Today, it's the
Nasdaq Composite Index's turn to shine.
Following a 245-point
surge on the
Dow Jones Industrial Average yesterday and a decline in the Nasdaq, the tech-heavy index was looking cheap today. The Nasdaq lost almost 300 points in little over a week, and was just a stone's throw from its lows for the year at yesterday's close. Investors stormed the index in search of bargains at the open and it was lately charging higher.
The Dow, meanwhile, was hanging on to yesterday's gains by its bootstraps, lately wavering near break-even. The king of
Procter & Gamble
wasn't helping any.
The consumer products giant reported earnings this morning in-line with estimates. The company's share price has been slashed by earnings warnings for most of this year, but had recovered some 19% since the company reiterated its earnings growth projections for fiscal 2000 and set moderate future targets. Procter & Gamble was lately falling 7.6% to $71.06 and was cutting over 26 points off of the Dow.
The few counterpoints to general weakness on the blue-chip included
, adding 16 points of upswing,
, adding 11, and
, adding 8. However, breadth on the
New York Stock Exchange was reasonably strong, with winners outpacing losers 15 to 10.
Back on the Nasdaq, yesterday's most severely punished stock,
was being forgiven. Cisco tumbled yesterday after its earnings estimates were slashed by
. It was lately the Nasdaq's most active, rising 6.5% to $51.19.
fell 17.5% after reports that
plans to stop using Rambus' DRAM chips in its
platforms. Rambus was lately down $9.44 to $43.13, while Intel rose $1.44 to $46.44.
After getting knocked down sector by sector on valuation concerns, the PC-makers, semiconductors and the optical and networking stocks, were looking relatively cheap. Optical and networking stocks were getting the biggest boost, led by
, up 10%. The beaten-up semiconductors and PC-makers were also having a better day. The
Philadelphia Stock Exchange Computer Box Maker Index
was up 4% and the
Philadelphia Stock Exchange Semiconductor Index
was 5.2% higher.
Nortel, which last week warned of slowing optical sales, has been responsible for much of the recent rout in the networking sector.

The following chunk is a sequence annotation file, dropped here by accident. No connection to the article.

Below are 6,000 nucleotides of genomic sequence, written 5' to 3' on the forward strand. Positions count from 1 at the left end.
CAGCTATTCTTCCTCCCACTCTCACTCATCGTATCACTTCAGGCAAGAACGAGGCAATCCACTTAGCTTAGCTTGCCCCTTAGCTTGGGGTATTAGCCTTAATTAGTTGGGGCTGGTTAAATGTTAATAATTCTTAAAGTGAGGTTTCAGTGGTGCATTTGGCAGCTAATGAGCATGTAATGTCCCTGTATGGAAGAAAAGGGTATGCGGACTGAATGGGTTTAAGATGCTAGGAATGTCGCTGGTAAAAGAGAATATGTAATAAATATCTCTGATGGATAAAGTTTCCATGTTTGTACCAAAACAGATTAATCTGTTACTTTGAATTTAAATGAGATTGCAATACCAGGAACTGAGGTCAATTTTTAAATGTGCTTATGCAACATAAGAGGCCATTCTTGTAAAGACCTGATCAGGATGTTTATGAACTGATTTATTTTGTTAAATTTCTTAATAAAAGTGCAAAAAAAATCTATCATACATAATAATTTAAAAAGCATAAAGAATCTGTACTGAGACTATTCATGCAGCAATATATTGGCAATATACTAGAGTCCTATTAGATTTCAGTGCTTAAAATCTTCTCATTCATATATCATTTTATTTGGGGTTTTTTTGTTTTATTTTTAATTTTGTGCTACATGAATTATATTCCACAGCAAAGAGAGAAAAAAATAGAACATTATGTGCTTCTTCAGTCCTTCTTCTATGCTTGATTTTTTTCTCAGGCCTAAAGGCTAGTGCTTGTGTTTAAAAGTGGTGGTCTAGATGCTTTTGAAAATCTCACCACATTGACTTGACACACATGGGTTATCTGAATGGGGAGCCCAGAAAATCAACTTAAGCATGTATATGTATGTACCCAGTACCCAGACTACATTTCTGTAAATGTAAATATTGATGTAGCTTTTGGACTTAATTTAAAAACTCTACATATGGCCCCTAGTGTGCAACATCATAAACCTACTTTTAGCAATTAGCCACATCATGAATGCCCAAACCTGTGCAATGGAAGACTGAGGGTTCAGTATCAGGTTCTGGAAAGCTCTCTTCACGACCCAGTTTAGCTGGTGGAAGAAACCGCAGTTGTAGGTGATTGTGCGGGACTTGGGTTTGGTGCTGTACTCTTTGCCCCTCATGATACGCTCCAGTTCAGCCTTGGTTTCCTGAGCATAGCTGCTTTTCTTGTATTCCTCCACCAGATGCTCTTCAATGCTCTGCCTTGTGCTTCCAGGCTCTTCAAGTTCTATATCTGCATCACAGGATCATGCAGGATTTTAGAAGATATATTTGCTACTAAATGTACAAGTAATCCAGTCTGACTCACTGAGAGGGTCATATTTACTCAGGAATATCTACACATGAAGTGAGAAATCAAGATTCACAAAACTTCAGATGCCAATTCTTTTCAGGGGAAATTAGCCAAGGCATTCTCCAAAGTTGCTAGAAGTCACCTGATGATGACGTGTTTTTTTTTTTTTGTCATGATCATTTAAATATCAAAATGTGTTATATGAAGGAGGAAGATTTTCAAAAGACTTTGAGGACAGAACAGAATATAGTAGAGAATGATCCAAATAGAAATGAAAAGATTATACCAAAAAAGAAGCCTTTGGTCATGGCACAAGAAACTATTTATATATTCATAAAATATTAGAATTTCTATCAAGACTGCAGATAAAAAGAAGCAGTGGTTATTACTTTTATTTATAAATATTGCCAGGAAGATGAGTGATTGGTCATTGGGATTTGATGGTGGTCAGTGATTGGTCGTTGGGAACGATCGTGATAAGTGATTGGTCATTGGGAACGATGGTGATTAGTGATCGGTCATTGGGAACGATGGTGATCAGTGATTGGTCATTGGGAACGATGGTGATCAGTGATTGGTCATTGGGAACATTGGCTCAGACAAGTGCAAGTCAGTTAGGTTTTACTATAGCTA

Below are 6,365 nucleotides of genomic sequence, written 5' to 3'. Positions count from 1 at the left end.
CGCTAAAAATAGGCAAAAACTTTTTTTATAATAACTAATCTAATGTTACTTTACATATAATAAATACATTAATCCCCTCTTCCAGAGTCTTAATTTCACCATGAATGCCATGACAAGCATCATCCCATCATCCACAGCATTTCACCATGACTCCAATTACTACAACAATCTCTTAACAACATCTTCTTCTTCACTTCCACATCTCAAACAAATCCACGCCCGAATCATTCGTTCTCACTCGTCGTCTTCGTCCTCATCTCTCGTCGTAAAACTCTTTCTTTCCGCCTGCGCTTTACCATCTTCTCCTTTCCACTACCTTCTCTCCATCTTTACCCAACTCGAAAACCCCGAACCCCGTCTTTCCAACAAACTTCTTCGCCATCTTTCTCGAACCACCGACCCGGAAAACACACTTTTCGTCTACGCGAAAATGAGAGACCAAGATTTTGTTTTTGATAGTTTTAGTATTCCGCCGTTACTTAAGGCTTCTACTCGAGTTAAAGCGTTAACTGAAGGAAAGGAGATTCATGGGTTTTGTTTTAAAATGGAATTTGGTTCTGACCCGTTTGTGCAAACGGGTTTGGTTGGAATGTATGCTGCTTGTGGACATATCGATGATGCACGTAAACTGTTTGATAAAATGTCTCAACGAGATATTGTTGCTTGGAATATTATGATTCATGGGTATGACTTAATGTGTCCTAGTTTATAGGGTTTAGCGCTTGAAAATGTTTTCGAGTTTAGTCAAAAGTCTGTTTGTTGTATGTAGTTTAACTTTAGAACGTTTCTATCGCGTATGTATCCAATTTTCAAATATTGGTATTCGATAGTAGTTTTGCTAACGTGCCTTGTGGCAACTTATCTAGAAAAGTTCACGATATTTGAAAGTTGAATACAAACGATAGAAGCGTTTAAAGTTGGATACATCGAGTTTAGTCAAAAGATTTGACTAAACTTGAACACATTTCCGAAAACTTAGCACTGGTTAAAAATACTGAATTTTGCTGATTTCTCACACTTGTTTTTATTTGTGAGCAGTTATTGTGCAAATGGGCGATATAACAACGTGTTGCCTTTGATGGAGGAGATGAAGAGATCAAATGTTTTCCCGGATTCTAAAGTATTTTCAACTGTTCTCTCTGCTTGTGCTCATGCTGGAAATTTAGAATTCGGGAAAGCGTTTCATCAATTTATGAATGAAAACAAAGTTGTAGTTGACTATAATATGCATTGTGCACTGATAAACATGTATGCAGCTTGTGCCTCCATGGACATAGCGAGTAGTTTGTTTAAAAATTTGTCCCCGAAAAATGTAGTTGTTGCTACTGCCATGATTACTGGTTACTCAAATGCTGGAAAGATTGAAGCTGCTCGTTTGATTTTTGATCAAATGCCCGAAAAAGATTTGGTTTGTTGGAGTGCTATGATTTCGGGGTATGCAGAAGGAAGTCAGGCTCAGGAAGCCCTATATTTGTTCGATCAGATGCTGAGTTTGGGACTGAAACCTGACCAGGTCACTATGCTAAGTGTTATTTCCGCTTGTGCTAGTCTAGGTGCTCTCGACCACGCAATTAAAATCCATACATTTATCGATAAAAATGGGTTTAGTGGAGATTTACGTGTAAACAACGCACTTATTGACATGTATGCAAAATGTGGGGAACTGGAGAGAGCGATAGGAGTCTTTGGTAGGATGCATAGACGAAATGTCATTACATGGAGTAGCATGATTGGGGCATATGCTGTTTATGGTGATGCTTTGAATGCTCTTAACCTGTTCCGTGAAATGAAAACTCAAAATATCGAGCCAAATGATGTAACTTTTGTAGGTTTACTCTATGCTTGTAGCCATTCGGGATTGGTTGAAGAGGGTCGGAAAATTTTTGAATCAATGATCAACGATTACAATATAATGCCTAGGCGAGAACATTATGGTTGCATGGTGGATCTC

And PC-making Goliath
shares were rising 4.1% to $97.19 on news that its Japanese unit was planning a deal with Japan's
that would be worth $13.8 billion over a 10-year period.
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The defensive favorites of yesterday were sagging today, with cyclicals, paper stocks and financials getting whacked.
Philadelphia Stock Exchange Forest & Paper Products Index
was 1.1% lower after soaring yesterday on an upgrade from
Deutsche Banc Alex. Brown
. This morning Dow components
were falling 0.5% and 3%, respectively. The two names were upgraded to strong buy from buy by Deutsche yesterday.
Cyclicals rose yesterday after
upped its weighting on this sector in its global portfolio yesterday. The
Morgan Stanley Cyclical Index
had lately turned modestly up after an earlier decline this morning, rising by 0.2%. Oil drillers were mixed today, despite a sector upgrade from Lehman.
Sante Fe International
gained 0.9%, while the
Philadelphia Stock Exchange Oil Service Index
Biotechs were finally rallying back after a three-day selloff. The
Nasdaq Biotechnology Index
was up 3.9%.
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Bonds were firmer with traders hopeful that this week's economic data will show further signs of a slowing economy and provide a supportive environment for the fixed-income market.
The benchmark 10-year
Treasury note is at 100 7/32, up 4/32, to yield 5.717%.
Treasury bondis at 107 2/32, also 4/32 higher, to yield 5.75%.
New home sales
rose to a seasonally adjusted annual rate of 946,000 in September from 866,000 in August, the fastest rate of sales since February. Mortgage interest rates have been declining steadily since mid-May and stand at their lowest levels in nearly a year.
BTM Weekly U.S. Retail Chain Store Sales Index
chart ) for the week ended Oct. 28 slipped 1.2% after a decline of 0.2% in the prior week.
APICS Business Outlook Index
) for September rose to 53.5 from 49.3 in August.
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